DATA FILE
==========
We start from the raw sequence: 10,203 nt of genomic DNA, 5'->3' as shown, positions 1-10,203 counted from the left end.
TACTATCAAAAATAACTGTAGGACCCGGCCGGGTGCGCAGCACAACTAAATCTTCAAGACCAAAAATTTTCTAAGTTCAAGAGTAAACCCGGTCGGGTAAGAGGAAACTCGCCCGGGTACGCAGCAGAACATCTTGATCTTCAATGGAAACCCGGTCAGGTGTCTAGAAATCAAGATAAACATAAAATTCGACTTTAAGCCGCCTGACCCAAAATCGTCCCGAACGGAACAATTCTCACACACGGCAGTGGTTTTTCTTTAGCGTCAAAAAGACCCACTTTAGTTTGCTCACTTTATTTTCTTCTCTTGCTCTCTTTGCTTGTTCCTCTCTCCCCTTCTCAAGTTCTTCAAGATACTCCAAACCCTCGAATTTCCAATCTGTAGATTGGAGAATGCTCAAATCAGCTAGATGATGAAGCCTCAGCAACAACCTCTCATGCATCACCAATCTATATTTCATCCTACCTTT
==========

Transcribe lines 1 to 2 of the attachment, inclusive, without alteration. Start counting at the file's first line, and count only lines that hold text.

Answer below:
We start from the raw sequence: 10,203 nt of genomic DNA, 5'->3' as shown, positions 1-10,203 counted from the left end.
TACTATCAAAAATAACTGTAGGACCCGGCCGGGTGCGCAGCACAACTAAATCTTCAAGACCAAAAATTTTCTAAGTTCAAGAGTAAACCCGGTCGGGTAAGAGGAAACTCGCCCGGGTACGCAGCAGAACATCTTGATCTTCAATGGAAACCCGGTCAGGTGTCTAGAAATCAAGATAAACATAAAATTCGACTTTAAGCCGCCTGACCCAAAATCGTCCCGAACGGAACAATTCTCACACACGGCAGTGGTTTTTCTTTAGCGTCAAAAAGACCCACTTTAGTTTGCTCACTTTATTTTCTTCTCTTGCTCTCTTTGCTTGTTCCTCTCTCCCCTTCTCAAGTTCTTCAAGATACTCCAAACCCTCGAATTTCCAATCTGTAGATTGGAGAATGCTCAAATCAGCTAGATGATGAAGCCTCAGCAACAACCTCTCATGCATCACCAATCTATATTTCATCCTACCTTT